This post is part of a series featuring behind-the-scenes dispatches from our Pohanka Interns on the front lines of history this summer as interpreters, archivists, and preservationists. See here for the introduction to the series.
Imagine that an individual is a first time visitor to a National Park site, such as Boston African American National Historic Site, and they do not know what to expect from the experience. Upon arriving at the Robert Gould Shaw Memorial, the start of the Black Heritage Trail, the calm, smiling face of the NPS interpretation ranger instantly assuages the nerves and fears of the visitor about the journey that they are about to embark on. I believe that David Larsen is correct in his assessment that the significance of interpretation lies in its ability to create a relationship between the significance of the site and the visitors’ wants and needs. Nevertheless, my opinion is that there is a far greater amount of responsibility and excitement to the idea of good interpretation than just this.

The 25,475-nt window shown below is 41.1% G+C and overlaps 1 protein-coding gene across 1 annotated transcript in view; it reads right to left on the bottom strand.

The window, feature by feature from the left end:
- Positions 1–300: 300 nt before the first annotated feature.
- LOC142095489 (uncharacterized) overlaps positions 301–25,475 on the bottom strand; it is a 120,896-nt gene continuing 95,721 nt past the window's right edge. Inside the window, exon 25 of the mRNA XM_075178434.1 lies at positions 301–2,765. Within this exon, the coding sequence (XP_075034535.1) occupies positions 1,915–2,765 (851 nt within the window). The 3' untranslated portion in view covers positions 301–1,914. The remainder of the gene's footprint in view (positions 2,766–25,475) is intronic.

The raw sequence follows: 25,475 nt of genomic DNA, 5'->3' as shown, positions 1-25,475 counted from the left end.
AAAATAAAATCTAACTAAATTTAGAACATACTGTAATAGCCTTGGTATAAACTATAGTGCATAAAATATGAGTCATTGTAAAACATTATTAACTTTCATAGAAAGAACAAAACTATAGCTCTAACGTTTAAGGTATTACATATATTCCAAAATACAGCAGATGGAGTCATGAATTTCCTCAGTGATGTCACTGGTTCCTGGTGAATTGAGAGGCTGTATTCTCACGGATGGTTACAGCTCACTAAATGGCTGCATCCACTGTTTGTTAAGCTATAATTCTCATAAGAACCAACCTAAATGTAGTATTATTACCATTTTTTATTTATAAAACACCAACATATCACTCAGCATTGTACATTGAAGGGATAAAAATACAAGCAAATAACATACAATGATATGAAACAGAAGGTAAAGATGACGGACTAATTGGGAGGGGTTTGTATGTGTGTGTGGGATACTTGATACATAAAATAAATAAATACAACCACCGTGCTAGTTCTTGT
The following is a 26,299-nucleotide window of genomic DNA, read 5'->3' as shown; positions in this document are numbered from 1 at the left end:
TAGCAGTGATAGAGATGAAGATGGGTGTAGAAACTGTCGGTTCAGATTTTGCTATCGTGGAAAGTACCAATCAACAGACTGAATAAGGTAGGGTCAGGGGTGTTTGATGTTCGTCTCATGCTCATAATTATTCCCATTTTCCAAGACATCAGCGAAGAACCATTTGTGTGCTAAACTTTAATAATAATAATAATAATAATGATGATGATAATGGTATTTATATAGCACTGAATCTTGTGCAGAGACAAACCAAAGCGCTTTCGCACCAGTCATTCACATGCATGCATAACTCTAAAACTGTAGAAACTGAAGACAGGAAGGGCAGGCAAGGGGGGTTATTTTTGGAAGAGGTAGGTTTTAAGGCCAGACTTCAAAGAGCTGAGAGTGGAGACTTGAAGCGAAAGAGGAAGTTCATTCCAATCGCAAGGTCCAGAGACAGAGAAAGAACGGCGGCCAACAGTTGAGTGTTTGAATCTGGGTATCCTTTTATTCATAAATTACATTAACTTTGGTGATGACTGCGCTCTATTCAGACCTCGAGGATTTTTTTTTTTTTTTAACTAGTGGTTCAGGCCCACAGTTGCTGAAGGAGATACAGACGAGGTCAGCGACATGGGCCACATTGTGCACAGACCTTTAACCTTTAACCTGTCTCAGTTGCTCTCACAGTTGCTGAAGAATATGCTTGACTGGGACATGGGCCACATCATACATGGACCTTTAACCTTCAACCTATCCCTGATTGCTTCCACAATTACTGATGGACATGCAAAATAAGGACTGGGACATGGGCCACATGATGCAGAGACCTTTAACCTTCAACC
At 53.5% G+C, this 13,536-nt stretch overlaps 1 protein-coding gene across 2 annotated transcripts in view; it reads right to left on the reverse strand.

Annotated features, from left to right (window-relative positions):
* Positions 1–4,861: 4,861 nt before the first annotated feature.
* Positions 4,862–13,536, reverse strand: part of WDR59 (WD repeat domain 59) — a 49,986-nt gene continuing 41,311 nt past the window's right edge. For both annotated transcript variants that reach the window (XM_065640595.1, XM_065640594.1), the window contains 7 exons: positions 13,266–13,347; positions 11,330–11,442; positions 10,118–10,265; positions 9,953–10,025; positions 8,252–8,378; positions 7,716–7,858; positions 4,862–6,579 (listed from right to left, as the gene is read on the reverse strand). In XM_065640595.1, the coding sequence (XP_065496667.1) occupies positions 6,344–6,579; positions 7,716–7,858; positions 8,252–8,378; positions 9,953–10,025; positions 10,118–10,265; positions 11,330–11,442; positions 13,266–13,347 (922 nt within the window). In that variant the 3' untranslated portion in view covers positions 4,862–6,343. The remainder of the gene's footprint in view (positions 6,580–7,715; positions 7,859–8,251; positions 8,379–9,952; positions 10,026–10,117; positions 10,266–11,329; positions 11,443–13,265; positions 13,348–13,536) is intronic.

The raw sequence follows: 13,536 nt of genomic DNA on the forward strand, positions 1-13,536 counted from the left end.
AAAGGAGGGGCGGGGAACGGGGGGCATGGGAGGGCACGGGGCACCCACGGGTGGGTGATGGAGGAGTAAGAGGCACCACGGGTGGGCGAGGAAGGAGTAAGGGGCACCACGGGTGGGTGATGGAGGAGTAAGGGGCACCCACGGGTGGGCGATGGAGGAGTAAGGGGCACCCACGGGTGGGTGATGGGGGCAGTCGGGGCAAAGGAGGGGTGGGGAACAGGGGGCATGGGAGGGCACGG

Larsen presents the concepts of interpredata, interpreganda, interpretainment and interprecation as problematic in attempting to connect with visitors. Inherently, there are systematic problems with each of these strategies. Interpredata implies a presentation of data throughout the interpretation of a site and its resources. When an individual thinks of data, often the first thought is of mathematics and statistics. In this context, a presentation of data could be a reliance on facts to describe a site. While facts are crucial for historical accuracy, relying too heavily on this formulaic interpretation of a site is boring to a typical public audience. Continue reading “Finding a Balance Between Providing Answers and Provoking Questions”